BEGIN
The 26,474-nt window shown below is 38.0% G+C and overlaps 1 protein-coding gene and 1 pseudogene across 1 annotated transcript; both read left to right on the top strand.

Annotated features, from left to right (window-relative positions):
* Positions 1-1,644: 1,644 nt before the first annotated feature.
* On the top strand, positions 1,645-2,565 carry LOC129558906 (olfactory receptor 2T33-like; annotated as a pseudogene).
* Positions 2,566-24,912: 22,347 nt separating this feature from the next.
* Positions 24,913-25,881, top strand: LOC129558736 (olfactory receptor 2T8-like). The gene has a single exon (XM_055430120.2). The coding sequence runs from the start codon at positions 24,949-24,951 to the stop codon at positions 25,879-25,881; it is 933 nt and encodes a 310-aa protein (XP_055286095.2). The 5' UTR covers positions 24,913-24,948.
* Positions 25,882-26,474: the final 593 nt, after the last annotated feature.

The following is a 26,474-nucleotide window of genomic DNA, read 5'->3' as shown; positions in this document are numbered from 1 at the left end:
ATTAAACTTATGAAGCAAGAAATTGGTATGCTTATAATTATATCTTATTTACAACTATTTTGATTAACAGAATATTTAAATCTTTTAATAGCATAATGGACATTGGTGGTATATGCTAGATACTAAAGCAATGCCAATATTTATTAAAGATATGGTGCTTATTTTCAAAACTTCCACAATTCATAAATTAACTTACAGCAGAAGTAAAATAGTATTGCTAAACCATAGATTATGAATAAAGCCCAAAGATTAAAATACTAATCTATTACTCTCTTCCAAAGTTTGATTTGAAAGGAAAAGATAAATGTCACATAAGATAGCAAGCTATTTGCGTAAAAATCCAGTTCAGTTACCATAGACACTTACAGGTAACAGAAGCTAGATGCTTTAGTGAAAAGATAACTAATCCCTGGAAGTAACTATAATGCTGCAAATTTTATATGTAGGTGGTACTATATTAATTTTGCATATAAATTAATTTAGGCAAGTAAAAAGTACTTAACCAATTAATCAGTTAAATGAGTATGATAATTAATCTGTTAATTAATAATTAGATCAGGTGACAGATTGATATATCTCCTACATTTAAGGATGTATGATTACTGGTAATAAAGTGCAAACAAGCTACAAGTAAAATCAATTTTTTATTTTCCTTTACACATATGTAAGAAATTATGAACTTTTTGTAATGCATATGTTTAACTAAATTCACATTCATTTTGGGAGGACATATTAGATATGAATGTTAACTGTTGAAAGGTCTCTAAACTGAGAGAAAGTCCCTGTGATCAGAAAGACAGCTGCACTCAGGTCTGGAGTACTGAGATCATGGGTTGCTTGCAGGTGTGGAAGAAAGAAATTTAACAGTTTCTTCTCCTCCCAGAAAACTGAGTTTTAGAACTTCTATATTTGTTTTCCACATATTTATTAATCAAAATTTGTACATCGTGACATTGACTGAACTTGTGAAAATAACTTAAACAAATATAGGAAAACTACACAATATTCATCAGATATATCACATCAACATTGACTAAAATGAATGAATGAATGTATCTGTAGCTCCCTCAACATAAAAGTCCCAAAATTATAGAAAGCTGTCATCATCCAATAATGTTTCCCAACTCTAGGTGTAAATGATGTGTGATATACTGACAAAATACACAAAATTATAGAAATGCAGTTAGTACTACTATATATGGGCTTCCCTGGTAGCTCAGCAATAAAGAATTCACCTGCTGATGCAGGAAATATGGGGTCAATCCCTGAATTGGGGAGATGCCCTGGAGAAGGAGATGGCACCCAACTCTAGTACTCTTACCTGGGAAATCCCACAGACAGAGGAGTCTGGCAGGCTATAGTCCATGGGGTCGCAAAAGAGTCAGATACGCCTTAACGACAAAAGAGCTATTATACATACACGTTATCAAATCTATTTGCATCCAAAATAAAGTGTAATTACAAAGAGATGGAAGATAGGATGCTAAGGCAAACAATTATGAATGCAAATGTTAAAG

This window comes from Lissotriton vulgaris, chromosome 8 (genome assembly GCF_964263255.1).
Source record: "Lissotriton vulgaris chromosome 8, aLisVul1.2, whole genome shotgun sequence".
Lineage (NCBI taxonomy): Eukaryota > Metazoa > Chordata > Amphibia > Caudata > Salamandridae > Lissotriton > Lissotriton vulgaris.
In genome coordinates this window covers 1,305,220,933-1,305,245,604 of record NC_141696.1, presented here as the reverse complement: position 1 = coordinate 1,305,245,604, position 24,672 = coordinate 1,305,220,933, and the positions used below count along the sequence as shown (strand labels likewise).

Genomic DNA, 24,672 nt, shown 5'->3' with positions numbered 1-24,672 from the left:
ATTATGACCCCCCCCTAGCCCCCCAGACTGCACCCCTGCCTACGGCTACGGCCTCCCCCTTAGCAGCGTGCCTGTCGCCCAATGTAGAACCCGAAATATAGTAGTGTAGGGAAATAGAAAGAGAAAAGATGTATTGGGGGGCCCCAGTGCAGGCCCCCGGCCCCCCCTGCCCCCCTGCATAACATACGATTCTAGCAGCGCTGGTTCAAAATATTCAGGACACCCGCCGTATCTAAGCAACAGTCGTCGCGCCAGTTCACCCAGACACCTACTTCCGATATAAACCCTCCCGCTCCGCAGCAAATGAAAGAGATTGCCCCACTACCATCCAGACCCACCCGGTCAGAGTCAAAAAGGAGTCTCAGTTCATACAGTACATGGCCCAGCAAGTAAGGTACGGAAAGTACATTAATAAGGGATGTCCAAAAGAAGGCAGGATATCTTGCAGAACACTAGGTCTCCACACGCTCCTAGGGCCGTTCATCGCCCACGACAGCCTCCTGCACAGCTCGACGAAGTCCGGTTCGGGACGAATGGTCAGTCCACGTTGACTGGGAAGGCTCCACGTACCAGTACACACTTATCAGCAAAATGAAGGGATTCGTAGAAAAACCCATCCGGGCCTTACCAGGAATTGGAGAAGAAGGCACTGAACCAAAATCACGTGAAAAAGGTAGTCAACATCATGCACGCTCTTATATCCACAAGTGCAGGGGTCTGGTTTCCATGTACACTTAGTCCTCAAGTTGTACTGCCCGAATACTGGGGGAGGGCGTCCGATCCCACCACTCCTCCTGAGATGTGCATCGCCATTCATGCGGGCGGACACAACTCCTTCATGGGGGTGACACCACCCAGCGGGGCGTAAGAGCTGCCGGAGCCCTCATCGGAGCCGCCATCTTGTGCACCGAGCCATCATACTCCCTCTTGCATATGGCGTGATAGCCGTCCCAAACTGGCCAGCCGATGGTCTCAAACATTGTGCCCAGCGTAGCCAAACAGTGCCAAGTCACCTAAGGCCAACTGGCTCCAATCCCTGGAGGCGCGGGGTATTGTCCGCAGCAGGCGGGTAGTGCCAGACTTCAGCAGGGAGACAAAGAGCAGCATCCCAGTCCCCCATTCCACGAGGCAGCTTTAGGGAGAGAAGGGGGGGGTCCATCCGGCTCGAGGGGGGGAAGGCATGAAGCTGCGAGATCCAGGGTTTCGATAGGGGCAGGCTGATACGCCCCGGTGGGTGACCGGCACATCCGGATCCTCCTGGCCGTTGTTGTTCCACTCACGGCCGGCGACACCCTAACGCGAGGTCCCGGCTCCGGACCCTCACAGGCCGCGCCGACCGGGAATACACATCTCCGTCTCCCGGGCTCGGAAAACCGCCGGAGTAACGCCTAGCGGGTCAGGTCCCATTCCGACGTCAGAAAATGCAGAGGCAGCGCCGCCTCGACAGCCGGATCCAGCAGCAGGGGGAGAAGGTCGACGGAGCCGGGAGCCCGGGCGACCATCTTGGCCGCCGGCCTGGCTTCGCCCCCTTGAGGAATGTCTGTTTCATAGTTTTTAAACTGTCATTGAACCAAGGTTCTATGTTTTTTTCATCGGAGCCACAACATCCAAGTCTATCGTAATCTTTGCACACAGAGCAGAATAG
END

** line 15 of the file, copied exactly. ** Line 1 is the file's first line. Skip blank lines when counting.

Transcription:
ATTATGACCCCCCCCTAGCCCCCCAGACTGCACCCCTGCCTACGGCTACGGCCTCCCCCTTAGCAGCGTGCCTGTCGCCCAATGTAGAACCCGAAATATAGTAGTGTAGGGAAATAGAAAGAGAAAAGATGTATTGGGGGGCCCCAGTGCAGGCCCCCGGCCCCCCCTGCCCCCCTGCATAACATACGATTCTAGCAGCGCTGGTTCAAAATATTCAGGACACCCGCCGTATCTAAGCAACAGTCGTCGCGCCAGTTCACCCAGACACCTACTTCCGATATAAACCCTCCCGCTCCGCAGCAAATGAAAGAGATTGCCCCACTACCATCCAGACCCACCCGGTCAGAGTCAAAAAGGAGTCTCAGTTCATACAGTACATGGCCCAGCAAGTAAGGTACGGAAAGTACATTAATAAGGGATGTCCAAAAGAAGGCAGGATATCTTGCAGAACACTAGGTCTCCACACGCTCCTAGGGCCGTTCATCGCCCACGACAGCCTCCTGCACAGCTCGACGAAGTCCGGTTCGGGACGAATGGTCAGTCCACGTTGACTGGGAAGGCTCCACGTACCAGTACACACTTATCAGCAAAATGAAGGGATTCGTAGAAAAACCCATCCGGGCCTTACCAGGAATTGGAGAAGAAGGCACTGAACCAAAATCACGTGAAAAAGGTAGTCAACATCATGCACGCTCTTATATCCACAAGTGCAGGGGTCTGGTTTCCATGTACACTTAGTCCTCAAGTTGTACTGCCCGAATACTGGGGGAGGGCGTCCGATCCCACCACTCCTCCTGAGATGTGCATCGCCATTCATGCGGGCGGACACAACTCCTTCATGGGGGTGACACCACCCAGCGGGGCGTAAGAGCTGCCGGAGCCCTCATCGGAGCCGCCATCTTGTGCACCGAGCCATCATACTCCCTCTTGCATATGGCGTGATAGCCGTCCCAAACTGGCCAGCCGATGGTCTCAAACATTGTGCCCAGCGTAGCCAAACAGTGCCAAGTCACCTAAGGCCAACTGGCTCCAATCCCTGGAGGCGCGGGGTATTGTCCGCAGCAGGCGGGTAGTGCCAGACTTCAGCAGGGAGACAAAGAGCAGCATCCCAGTCCCCCATTCCACGAGGCAGCTTTAGGGAGAGAAGGGGGGGGTCCATCCGGCTCGAGGGGGGGAAGGCATGAAGCTGCGAGATCCAGGGTTTCGATAGGGGCAGGCTGATACGCCCCGGTGGGTGACCGGCACATCCGGATCCTCCTGGCCGTTGTTGTTCCACTCACGGCCGGCGACACCCTAACGCGAGGTCCCGGCTCCGGACCCTCACAGGCCGCGCCGACCGGGAATACACATCTCCGTCTCCCGGGCTCGGAAAACCGCCGGAGTAACGCCTAGCGGGTCAGGTCCCATTCCGACGTCAGAAAATGCAGAGGCAGCGCCGCCTCGACAGCCGGATCCAGCAGCAGGGGGAGAAGGTCGACGGAGCCGGGAGCCCGGGCGACCATCTTGGCCGCCGGCCTGGCTTCGCCCCCTTGAGGAATGTCTGTTTCATAGTTTTTAAACTGTCATTGAACCAAGGTTCTATGTTTTTTTCATCGGAGCCACAACATCCAAGTCTATCGTAATCTTTGCACACAGAGCAGAATAG